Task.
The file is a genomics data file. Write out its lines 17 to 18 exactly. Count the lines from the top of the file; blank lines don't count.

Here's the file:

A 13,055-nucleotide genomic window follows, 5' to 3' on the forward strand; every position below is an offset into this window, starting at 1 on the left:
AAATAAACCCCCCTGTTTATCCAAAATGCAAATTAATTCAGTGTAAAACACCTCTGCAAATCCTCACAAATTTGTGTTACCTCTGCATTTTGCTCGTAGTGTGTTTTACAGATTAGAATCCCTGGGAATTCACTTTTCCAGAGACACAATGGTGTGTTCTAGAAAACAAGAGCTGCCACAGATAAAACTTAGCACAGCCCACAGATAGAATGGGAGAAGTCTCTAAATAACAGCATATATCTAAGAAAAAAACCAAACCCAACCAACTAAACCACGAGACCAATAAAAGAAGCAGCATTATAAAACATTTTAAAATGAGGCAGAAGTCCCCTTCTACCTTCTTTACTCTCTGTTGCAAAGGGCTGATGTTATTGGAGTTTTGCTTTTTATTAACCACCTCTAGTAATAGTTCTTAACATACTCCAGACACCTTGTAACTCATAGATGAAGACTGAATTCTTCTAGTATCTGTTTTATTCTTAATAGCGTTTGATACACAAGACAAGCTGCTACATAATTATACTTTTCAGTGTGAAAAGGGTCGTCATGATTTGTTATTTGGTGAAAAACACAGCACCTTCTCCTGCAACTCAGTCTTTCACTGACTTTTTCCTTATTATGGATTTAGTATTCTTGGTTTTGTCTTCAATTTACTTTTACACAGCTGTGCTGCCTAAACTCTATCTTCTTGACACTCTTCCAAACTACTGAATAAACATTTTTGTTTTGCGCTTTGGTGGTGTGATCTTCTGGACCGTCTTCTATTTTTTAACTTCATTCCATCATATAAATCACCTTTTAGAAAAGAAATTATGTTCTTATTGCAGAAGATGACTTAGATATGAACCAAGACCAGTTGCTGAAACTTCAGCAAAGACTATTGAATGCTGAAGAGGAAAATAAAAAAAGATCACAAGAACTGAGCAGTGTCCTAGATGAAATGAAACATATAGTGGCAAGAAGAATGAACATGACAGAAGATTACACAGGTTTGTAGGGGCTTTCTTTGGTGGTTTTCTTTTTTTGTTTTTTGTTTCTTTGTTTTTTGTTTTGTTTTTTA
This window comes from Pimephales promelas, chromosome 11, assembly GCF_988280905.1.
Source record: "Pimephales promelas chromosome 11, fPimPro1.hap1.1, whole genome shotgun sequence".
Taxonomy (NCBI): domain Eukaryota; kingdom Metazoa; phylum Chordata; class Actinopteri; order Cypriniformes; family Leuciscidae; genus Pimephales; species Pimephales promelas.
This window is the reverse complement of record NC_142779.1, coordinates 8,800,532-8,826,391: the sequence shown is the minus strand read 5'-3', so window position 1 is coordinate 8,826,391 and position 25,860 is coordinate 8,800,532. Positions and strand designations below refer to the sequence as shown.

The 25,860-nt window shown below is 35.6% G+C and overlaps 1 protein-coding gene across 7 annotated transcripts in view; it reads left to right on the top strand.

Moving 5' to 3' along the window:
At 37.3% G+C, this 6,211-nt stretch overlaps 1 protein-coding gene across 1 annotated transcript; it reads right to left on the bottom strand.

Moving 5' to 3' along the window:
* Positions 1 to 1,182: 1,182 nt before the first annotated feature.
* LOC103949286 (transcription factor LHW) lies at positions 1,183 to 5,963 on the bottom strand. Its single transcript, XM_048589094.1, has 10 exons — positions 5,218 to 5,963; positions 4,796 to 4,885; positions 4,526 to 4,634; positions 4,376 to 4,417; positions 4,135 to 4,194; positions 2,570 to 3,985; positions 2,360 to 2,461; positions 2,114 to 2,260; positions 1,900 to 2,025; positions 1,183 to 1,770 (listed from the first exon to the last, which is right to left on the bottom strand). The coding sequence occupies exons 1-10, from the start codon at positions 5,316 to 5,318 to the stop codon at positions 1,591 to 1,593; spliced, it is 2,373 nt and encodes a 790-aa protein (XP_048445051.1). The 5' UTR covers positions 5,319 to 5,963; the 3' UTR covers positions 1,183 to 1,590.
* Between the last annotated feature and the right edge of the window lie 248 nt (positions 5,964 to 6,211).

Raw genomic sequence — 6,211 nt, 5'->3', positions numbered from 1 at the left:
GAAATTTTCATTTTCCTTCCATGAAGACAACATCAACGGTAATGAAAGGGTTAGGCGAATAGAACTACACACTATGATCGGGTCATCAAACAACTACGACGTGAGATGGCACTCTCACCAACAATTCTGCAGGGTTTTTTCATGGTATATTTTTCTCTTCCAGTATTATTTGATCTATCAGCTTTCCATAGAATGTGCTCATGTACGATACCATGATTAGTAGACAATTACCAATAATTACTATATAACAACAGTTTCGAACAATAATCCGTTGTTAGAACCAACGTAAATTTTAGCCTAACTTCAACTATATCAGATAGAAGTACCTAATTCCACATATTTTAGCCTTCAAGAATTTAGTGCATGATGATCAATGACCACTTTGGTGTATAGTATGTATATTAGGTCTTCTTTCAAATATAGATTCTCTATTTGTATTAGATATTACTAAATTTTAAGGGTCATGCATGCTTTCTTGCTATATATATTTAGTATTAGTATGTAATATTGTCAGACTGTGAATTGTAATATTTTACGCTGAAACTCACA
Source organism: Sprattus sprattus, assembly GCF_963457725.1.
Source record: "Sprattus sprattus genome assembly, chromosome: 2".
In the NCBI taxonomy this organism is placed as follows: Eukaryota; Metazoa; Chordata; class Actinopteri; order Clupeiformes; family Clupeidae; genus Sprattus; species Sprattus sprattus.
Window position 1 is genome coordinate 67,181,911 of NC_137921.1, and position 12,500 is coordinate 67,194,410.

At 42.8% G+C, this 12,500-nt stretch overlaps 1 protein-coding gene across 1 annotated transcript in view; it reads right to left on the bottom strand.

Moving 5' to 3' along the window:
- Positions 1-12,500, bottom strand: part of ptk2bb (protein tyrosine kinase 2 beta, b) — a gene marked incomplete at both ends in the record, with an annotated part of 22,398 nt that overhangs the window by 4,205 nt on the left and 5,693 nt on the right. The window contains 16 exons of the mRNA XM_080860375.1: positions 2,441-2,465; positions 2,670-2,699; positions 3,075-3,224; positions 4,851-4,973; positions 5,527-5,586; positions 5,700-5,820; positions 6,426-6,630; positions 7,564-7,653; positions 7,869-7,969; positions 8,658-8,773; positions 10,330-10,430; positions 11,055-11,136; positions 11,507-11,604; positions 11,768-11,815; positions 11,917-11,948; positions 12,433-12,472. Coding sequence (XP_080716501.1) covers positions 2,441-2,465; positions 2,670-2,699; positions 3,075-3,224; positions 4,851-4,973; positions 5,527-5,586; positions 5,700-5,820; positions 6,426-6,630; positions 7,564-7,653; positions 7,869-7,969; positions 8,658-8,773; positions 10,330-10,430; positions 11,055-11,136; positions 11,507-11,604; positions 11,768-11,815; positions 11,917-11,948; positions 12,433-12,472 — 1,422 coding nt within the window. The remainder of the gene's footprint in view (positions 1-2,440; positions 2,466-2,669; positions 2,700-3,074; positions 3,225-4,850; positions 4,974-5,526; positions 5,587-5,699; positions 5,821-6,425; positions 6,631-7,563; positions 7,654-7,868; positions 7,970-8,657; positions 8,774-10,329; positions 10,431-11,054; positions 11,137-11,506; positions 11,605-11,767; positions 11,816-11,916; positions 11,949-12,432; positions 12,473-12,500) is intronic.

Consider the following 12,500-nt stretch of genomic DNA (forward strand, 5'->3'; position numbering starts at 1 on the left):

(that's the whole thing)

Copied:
Source record: "Sprattus sprattus genome assembly, chromosome: 2".
In the NCBI taxonomy this organism is placed as follows: Eukaryota; Metazoa; Chordata; class Actinopteri; order Clupeiformes; family Clupeidae; genus Sprattus; species Sprattus sprattus.